Thursday, August 6, 2020

Crescent Moon, and then some - the 'moons'

Crescent Moon is one of my go-to tangles. I can hardly believe I haven't explored it in a blog post yet!

We often call the partial 'moons' in this tangle ladybug shapes. So why not actual ladybug drawings? You could even use red ink. :D

One of my favorite things to do is to add a small highlight to the 'moon'. Here's a tile with highlights, and also the original Crescent Moon with the 'moons' all black.
Tangles: Beadlines, Crescent Moon, Pearlz, Tipple

The 'moons' don't have to be arcs. Try different shapes. Here's one with hearts.
Tangles: Crescent Moon, Ixorus, Lotus Pods,
Paradox, Perfs, Tipple 

Crescent Moon can be layered, instead of a single row, and it doesn't have to go all the way around the section. Try partial Crescent Moon and use it not on every side. Here's a tile showing both those ideas. (You can probably guess that the string here is a blind contour drawing of a bowl and spoon!)
Tangles: Crescent Moon, Irradial, Wunderwall

I learned that Mars has two moons. That inspired this Mars' moons version - two moons nestled together. We won't even go near Jupiter's 67 moons.

The 'moons' don't have to be uniform in size. Try starting tiny and gradually get larger, and maybe back to small again.

Quite a different look is obtained if you leave the 'moons' whiteI loved Julie Willand's crazy Crescent Moon from the Project Pack #10 video, Day 5. Here's Julie's example from the video, and mine from my booklet. She left the 'moons' white, so I did the same.

Go large! Draw very large 'moons' and fill them with something other than black. In the tile at the top of this post I've filled two 'moons' with floral-like things. Here's one with three leaf/petal shapes, each with a different fill in the 'moons'.
Tangles: Black Pearlz, Hollibaugh, Hollis, Mooka

Sometimes I like to continue the 'moons' into the adjacent section, creating orbs, but leave the new half white. I find Tipple an ideal tangle for that second section. See the top of this post, as well as the third image, for examples.

Here's a tile with a several things going on. There are white 'moons', 'moons' filled with spirals and with Tipple, a partial Crescent Moon, a three-scallops shaped 'moon', and more.

What other ideas can you think of?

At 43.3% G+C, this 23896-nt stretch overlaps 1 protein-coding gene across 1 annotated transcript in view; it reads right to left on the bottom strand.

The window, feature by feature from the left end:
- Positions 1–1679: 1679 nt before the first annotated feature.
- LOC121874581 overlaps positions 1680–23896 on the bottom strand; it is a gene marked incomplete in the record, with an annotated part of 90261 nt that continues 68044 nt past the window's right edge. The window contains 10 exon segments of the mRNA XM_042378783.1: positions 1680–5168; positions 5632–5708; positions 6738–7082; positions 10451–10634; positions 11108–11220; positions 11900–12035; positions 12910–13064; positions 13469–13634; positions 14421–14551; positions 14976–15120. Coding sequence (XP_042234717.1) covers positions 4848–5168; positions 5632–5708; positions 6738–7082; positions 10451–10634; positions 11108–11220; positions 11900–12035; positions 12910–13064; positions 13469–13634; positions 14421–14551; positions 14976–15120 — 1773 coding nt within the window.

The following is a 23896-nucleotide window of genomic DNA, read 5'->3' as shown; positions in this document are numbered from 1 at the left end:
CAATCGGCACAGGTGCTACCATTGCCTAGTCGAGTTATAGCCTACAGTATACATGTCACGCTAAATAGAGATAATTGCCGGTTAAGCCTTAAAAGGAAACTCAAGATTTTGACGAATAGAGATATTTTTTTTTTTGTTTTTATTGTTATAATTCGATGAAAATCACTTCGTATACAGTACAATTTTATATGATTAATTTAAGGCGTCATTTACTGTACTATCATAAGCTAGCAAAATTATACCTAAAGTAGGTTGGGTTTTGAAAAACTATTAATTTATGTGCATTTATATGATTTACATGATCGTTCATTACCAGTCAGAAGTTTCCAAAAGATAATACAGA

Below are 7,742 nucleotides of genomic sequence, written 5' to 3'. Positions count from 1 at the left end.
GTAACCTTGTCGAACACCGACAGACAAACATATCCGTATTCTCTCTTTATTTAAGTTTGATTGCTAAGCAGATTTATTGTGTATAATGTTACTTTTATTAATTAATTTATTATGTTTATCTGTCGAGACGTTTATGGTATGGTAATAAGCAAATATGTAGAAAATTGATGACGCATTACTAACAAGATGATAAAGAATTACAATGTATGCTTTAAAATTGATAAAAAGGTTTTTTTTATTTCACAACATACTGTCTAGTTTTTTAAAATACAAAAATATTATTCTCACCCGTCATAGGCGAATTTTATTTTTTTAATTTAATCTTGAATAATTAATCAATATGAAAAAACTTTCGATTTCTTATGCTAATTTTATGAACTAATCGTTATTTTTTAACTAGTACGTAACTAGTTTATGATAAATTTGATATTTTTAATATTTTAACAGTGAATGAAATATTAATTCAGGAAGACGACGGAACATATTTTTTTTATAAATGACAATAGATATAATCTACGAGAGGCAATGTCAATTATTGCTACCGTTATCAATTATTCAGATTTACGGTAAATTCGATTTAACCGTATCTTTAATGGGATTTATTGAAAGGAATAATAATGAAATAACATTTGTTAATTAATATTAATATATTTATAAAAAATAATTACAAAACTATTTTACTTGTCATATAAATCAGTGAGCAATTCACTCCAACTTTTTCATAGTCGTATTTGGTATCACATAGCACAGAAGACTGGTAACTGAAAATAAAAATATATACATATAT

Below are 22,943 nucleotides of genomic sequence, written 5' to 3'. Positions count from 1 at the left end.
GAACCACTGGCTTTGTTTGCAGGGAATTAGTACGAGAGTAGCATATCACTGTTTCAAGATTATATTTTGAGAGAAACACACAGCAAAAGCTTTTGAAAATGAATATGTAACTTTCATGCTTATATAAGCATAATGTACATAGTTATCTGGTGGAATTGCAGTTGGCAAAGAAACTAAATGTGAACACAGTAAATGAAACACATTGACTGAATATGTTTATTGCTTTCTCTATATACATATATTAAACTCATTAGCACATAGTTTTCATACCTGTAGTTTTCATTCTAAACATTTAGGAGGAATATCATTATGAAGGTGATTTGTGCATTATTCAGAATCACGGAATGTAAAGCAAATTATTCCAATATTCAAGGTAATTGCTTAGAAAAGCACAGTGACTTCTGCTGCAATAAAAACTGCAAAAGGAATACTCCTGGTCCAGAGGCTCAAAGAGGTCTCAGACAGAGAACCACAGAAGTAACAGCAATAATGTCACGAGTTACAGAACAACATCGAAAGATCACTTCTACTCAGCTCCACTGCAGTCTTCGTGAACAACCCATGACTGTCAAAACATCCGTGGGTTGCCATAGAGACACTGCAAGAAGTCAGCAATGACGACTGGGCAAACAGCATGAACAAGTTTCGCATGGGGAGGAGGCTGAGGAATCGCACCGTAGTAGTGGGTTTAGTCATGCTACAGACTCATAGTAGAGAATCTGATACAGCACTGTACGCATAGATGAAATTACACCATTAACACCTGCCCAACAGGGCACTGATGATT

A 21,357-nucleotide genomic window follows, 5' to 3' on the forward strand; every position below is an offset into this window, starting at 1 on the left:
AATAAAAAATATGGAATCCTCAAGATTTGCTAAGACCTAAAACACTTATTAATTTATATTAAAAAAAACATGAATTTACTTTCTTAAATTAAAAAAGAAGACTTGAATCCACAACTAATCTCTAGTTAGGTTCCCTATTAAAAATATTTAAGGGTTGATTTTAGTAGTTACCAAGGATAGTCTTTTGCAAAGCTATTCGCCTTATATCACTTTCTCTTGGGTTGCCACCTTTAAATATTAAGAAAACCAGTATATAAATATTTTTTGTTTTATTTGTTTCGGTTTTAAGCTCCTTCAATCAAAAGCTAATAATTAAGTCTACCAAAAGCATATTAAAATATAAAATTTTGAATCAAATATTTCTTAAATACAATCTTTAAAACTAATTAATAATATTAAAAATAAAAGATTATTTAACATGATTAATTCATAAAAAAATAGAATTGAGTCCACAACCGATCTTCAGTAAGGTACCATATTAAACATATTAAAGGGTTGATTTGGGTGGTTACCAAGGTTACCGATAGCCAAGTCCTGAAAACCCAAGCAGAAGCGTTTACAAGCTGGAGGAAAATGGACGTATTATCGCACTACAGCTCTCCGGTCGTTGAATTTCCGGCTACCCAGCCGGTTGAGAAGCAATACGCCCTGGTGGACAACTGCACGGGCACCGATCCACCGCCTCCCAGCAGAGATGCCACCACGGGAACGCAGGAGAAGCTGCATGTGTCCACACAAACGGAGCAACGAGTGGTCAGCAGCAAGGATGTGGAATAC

This has been all about the 'bugs'.
Of course, you can also vary the lines and the centers. 
But that will have to wait until another post.


  1. Thank you for another wonderful blog post in this "and then some" series! I have loved each one. You really do inspire a person to be more explorative. It's one of my fears in life, fear to fail or to make a mess, and I know that it limits me, but it must be deep rooted in me as at 56 I am still struggling with it. So, again, I love these posts of yours!

    1. That's one thing I love about Zentangle - it's only a 9 cm. square so feel free to mess up! Oh, I mean, create an opportunity. ;)

  2. Wow, love all these new ideas! Thanks

  3. These really bug me! LOL! What a great way to explore crescent moon and bugs. Brilliant! Thanks Margaret!

  4. Lovely meandering around crescent moon. This is for me the best part of the Zentangle Method. Like a journey we explore what else can we do with a tangle. Beautiful work Margaret!

  5. Thank you so much for sharing. I look forward to these "lessons" and learn a lot from them.

    1. Glad to hear that Kris. They take a long time to prepare but I have a lot of fun!

  6. It's wonderful how you can "play" with so many patterns. It is a very interesting post with so many examples we can follow. Thank you Margaret! I like all the tiles but my faves are the Crescent Moons with the ladybug and the big ones, filled with other tangles!

    1. Thanks Ria. They are time-consuming to prepare but I quite enjoy myself!

  7. In one of my first classes ever, I taught a "Beginnings" class in a nursing home. Of course, Crescent Moon was on the first tile. A little later, I
    suggested using a tangle they knew and changing it just a wee bit. One man
    added "whiskers" to his tangleation! With that same class, "No Mistakes" was heralded by several women as "That's the way the cookie crumbles." I heard
    them say that often. I love working with these students.

    1. Older people with open minds are a delight! (Well, so are younger ones!)